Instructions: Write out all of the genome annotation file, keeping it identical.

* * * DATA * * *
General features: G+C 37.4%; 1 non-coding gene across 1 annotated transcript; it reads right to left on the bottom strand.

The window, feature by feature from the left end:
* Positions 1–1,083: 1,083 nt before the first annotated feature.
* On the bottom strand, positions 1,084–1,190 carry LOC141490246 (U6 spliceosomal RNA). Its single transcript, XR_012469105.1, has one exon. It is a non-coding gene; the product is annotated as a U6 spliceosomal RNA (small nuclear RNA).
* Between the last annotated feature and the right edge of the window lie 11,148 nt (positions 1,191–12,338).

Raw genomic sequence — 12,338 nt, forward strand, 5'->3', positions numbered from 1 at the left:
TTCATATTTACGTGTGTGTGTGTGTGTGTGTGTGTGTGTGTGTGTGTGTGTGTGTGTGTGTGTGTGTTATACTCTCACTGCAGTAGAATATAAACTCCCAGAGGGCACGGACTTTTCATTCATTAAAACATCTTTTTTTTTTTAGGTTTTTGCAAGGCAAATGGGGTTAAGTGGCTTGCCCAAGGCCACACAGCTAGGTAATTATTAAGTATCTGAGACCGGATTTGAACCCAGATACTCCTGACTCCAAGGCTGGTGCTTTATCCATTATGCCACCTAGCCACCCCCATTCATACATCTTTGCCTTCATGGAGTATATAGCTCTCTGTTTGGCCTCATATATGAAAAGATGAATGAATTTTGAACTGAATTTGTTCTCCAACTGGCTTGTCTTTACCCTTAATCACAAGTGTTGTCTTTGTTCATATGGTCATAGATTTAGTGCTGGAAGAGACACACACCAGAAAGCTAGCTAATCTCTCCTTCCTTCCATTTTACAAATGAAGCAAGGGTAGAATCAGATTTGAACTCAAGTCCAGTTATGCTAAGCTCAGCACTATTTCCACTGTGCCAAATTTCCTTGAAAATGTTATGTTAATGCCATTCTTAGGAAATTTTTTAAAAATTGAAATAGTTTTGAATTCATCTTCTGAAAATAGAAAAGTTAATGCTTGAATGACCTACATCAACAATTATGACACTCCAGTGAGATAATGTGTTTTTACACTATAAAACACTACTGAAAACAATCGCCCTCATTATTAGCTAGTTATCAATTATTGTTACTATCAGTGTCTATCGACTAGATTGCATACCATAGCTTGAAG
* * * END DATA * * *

General features: G+C 37.4%; 1 non-coding gene across 1 annotated transcript; it reads right to left on the bottom strand.

The window, feature by feature from the left end:
* Positions 1–1,083: 1,083 nt before the first annotated feature.
* On the bottom strand, positions 1,084–1,190 carry LOC141490246 (U6 spliceosomal RNA). Its single transcript, XR_012469105.1, has one exon. It is a non-coding gene; the product is annotated as a U6 spliceosomal RNA (small nuclear RNA).
* Between the last annotated feature and the right edge of the window lie 11,148 nt (positions 1,191–12,338).

Raw genomic sequence — 12,338 nt, forward strand, 5'->3', positions numbered from 1 at the left:
TTCATATTTACGTGTGTGTGTGTGTGTGTGTGTGTGTGTGTGTGTGTGTGTGTGTGTGTGTGTGTGTTATACTCTCACTGCAGTAGAATATAAACTCCCAGAGGGCACGGACTTTTCATTCATTAAAACATCTTTTTTTTTTTAGGTTTTTGCAAGGCAAATGGGGTTAAGTGGCTTGCCCAAGGCCACACAGCTAGGTAATTATTAAGTATCTGAGACCGGATTTGAACCCAGATACTCCTGACTCCAAGGCTGGTGCTTTATCCATTATGCCACCTAGCCACCCCCATTCATACATCTTTGCCTTCATGGAGTATATAGCTCTCTGTTTGGCCTCATATATGAAAAGATGAATGAATTTTGAACTGAATTTGTTCTCCAACTGGCTTGTCTTTACCCTTAATCACAAGTGTTGTCTTTGTTCATATGGTCATAGATTTAGTGCTGGAAGAGACACACACCAGAAAGCTAGCTAATCTCTCCTTCCTTCCATTTTACAAATGAAGCAAGGGTAGAATCAGATTTGAACTCAAGTCCAGTTATGCTAAGCTCAGCACTATTTCCACTGTGCCAAATTTCCTTGAAAATGTTATGTTAATGCCATTCTTAGGAAATTTTTTAAAAATTGAAATAGTTTTGAATTCATCTTCTGAAAATAGAAAAGTTAATGCTTGAATGACCTACATCAACAATTATGACACTCCAGTGAGATAATGTGTTTTTACACTATAAAACACTACTGAAAACAATCGCCCTCATTATTAGCTAGTTATCAATTATTGTTACTATCAGTGTCTATCGACTAGATTGCATACCATAGCTTGAAG